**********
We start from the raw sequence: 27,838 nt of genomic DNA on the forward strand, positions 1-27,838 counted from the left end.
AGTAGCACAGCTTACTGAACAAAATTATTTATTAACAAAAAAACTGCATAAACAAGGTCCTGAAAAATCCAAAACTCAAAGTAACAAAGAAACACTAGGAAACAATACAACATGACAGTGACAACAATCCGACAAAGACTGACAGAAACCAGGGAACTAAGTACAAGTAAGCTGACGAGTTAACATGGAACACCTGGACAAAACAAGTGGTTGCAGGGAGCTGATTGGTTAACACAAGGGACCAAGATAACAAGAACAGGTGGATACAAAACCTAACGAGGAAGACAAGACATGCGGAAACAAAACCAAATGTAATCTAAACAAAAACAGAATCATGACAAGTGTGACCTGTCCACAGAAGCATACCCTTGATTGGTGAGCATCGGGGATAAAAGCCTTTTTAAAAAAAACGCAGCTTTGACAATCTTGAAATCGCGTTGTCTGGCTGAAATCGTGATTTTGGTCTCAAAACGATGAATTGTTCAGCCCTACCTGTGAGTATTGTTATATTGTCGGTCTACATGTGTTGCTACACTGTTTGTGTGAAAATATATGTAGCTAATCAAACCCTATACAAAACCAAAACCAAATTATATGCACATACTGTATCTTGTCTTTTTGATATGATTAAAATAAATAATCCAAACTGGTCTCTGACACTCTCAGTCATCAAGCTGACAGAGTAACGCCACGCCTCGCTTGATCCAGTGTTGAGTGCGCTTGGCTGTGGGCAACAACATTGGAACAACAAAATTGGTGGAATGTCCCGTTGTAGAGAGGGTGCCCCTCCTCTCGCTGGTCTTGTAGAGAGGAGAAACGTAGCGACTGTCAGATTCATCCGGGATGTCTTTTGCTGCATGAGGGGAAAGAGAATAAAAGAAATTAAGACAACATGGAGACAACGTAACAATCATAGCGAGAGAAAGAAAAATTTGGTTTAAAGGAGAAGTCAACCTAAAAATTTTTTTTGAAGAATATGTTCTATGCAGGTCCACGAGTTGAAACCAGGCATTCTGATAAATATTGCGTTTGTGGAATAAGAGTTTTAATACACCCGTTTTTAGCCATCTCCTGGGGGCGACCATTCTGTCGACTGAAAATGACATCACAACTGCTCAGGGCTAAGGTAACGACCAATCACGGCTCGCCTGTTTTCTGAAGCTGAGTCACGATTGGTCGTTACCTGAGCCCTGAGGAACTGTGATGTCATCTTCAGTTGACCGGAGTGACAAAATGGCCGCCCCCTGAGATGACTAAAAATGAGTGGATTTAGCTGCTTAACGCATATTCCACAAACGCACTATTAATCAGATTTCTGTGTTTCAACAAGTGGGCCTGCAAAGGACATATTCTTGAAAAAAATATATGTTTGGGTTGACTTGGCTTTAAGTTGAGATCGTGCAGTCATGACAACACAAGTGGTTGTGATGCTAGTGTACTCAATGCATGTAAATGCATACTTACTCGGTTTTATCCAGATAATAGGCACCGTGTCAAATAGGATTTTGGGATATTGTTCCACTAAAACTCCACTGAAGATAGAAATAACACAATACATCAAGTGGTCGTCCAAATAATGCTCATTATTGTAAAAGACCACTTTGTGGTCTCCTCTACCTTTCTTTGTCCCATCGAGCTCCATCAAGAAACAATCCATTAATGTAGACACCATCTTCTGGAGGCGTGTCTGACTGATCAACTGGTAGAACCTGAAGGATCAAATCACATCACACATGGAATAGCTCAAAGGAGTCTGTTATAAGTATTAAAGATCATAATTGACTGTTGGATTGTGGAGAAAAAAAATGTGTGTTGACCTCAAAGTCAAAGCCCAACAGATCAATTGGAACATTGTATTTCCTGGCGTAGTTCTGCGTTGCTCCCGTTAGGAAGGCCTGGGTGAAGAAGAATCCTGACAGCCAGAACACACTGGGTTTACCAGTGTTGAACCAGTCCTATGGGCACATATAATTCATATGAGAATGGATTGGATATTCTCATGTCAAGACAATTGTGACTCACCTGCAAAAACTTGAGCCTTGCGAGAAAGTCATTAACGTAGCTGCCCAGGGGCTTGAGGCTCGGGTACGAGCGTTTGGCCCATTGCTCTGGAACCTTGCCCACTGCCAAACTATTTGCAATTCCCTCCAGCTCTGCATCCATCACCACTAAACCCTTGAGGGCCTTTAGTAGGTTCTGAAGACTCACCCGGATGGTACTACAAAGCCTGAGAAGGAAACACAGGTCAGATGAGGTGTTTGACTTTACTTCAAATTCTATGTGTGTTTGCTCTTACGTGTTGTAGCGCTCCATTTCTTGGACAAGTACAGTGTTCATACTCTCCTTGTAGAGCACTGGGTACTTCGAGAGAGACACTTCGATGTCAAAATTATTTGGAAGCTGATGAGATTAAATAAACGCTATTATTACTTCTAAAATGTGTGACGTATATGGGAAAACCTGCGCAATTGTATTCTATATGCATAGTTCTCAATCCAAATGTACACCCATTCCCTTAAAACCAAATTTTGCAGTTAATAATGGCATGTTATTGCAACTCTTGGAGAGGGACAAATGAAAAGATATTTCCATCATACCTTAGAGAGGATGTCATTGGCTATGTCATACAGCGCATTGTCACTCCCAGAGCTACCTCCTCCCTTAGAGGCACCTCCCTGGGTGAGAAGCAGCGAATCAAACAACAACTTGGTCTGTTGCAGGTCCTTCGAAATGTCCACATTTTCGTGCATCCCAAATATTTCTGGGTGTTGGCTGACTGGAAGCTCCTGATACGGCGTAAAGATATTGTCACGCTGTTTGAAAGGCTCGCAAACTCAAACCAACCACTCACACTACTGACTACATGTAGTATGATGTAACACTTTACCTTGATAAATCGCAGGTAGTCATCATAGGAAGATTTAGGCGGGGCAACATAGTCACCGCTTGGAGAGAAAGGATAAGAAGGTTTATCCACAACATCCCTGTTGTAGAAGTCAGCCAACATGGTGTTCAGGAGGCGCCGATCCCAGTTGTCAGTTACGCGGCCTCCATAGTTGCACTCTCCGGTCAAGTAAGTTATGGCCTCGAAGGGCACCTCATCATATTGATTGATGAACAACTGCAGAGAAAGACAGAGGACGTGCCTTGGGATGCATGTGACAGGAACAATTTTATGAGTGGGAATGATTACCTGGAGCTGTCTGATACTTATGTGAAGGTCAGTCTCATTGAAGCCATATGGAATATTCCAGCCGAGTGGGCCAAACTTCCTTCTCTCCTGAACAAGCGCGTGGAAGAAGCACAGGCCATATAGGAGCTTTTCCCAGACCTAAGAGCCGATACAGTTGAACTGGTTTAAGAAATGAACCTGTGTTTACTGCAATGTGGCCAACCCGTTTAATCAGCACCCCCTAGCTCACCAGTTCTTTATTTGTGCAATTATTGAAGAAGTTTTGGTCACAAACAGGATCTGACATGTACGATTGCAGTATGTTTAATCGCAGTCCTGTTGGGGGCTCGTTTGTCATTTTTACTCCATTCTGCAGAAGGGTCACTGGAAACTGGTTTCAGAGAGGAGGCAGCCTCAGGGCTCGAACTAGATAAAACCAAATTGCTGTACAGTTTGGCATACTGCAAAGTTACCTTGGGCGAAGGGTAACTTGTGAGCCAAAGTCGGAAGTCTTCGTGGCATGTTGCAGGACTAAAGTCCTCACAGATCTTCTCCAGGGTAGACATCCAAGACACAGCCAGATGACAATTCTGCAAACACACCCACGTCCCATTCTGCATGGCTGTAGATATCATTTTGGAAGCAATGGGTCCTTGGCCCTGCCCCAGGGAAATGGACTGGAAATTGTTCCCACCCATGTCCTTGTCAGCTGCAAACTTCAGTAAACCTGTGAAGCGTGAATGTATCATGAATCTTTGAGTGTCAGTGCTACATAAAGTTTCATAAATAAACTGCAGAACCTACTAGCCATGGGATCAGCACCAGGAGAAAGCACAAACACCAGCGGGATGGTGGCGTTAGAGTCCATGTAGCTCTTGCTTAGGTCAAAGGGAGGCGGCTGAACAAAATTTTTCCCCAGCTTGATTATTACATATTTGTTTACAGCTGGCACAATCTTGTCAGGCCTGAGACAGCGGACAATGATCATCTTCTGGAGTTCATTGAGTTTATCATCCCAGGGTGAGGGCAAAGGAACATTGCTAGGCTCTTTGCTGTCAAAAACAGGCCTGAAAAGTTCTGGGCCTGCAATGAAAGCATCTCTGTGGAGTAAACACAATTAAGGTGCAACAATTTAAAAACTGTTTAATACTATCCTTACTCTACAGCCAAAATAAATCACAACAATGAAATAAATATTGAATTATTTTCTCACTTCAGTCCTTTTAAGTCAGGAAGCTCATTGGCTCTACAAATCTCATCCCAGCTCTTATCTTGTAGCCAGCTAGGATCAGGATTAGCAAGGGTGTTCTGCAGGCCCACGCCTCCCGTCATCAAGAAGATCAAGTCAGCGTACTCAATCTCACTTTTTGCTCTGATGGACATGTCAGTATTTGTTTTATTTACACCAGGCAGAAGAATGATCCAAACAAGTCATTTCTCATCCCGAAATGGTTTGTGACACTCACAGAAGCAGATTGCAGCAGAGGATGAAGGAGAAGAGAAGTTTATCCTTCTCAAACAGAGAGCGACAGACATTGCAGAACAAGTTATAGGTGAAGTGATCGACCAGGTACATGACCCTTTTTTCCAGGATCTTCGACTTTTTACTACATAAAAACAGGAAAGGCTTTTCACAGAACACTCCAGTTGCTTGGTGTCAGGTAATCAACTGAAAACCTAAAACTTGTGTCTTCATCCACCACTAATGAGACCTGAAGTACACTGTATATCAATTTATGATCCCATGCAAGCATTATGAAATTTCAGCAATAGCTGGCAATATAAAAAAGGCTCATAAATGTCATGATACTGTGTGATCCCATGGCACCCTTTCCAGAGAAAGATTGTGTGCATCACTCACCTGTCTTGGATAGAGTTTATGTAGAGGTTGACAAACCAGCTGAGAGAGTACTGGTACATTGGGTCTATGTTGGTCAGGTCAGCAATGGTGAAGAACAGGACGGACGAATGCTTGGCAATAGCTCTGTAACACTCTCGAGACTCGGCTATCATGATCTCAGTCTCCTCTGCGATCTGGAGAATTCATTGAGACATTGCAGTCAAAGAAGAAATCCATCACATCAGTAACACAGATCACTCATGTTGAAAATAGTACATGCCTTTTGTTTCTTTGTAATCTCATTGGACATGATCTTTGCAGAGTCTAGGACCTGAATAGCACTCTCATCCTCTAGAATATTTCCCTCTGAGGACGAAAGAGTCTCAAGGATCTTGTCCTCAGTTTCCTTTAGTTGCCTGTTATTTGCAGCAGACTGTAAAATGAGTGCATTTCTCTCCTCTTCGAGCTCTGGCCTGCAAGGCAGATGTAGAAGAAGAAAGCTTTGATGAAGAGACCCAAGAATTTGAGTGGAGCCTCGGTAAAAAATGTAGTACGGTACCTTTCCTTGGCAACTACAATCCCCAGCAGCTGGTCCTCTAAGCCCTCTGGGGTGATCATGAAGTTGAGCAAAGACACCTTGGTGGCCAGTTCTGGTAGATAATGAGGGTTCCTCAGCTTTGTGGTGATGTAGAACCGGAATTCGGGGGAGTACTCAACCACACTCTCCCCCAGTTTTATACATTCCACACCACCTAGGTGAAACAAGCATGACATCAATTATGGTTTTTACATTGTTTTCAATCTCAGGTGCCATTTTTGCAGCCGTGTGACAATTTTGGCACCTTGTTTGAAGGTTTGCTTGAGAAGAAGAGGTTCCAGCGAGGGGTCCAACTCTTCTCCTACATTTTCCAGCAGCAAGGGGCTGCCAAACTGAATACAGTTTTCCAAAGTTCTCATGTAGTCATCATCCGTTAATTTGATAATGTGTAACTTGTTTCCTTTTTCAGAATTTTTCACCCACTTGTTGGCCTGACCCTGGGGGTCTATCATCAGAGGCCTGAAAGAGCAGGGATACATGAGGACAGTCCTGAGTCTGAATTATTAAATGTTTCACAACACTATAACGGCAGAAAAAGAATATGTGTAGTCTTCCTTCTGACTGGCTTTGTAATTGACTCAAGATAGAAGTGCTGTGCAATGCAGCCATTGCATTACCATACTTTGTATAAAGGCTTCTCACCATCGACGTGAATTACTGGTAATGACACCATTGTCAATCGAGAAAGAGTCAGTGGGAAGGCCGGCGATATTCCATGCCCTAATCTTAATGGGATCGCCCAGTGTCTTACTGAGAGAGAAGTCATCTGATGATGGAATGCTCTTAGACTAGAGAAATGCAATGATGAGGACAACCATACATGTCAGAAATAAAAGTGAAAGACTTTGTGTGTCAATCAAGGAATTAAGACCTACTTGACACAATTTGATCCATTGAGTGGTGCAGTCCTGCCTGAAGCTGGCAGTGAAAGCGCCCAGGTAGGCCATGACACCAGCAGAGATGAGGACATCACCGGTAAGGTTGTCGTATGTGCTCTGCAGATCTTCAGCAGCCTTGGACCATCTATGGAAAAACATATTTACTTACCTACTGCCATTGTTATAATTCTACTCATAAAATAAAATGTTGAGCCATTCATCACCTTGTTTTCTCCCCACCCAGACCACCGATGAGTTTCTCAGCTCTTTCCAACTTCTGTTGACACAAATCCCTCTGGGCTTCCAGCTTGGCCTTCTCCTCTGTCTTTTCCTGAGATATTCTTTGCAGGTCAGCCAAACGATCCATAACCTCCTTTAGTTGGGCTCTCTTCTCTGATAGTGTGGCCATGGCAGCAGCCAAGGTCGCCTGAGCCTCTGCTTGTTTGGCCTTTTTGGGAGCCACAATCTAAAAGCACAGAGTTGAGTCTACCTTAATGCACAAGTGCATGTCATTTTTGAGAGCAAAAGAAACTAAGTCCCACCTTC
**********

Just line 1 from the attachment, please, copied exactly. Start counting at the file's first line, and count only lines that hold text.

We start from the raw sequence: 27,838 nt of genomic DNA on the forward strand, positions 1-27,838 counted from the left end.